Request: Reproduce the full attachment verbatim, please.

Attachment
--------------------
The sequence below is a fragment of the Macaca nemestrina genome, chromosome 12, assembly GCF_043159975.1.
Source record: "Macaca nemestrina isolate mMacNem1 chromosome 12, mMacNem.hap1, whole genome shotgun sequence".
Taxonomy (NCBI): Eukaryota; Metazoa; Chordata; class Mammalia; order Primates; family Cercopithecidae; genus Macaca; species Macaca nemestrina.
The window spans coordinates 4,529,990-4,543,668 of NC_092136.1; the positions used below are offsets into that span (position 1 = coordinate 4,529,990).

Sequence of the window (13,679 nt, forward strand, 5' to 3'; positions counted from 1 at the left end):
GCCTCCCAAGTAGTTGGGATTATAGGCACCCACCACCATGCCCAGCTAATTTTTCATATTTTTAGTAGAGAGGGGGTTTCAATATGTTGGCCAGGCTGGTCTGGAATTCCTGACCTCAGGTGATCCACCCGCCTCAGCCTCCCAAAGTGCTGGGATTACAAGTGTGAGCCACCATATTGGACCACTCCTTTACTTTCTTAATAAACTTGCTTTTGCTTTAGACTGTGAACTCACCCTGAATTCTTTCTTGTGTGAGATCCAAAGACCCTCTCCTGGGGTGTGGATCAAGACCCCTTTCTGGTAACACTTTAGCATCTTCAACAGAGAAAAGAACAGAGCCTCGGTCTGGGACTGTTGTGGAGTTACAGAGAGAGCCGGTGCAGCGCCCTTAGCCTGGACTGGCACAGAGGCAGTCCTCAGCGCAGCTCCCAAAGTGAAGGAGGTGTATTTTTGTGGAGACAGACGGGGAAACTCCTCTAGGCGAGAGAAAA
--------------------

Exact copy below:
The sequence below is a fragment of the Macaca nemestrina genome, chromosome 12, assembly GCF_043159975.1.
Source record: "Macaca nemestrina isolate mMacNem1 chromosome 12, mMacNem.hap1, whole genome shotgun sequence".
Taxonomy (NCBI): Eukaryota; Metazoa; Chordata; class Mammalia; order Primates; family Cercopithecidae; genus Macaca; species Macaca nemestrina.
The window spans coordinates 4,529,990-4,543,668 of NC_092136.1; the positions used below are offsets into that span (position 1 = coordinate 4,529,990).

Sequence of the window (13,679 nt, forward strand, 5' to 3'; positions counted from 1 at the left end):
GCCTCCCAAGTAGTTGGGATTATAGGCACCCACCACCATGCCCAGCTAATTTTTCATATTTTTAGTAGAGAGGGGGTTTCAATATGTTGGCCAGGCTGGTCTGGAATTCCTGACCTCAGGTGATCCACCCGCCTCAGCCTCCCAAAGTGCTGGGATTACAAGTGTGAGCCACCATATTGGACCACTCCTTTACTTTCTTAATAAACTTGCTTTTGCTTTAGACTGTGAACTCACCCTGAATTCTTTCTTGTGTGAGATCCAAAGACCCTCTCCTGGGGTGTGGATCAAGACCCCTTTCTGGTAACACTTTAGCATCTTCAACAGAGAAAAGAACAGAGCCTCGGTCTGGGACTGTTGTGGAGTTACAGAGAGAGCCGGTGCAGCGCCCTTAGCCTGGACTGGCACAGAGGCAGTCCTCAGCGCAGCTCCCAAAGTGAAGGAGGTGTATTTTTGTGGAGACAGACGGGGAAACTCCTCTAGGCGAGAGAAAA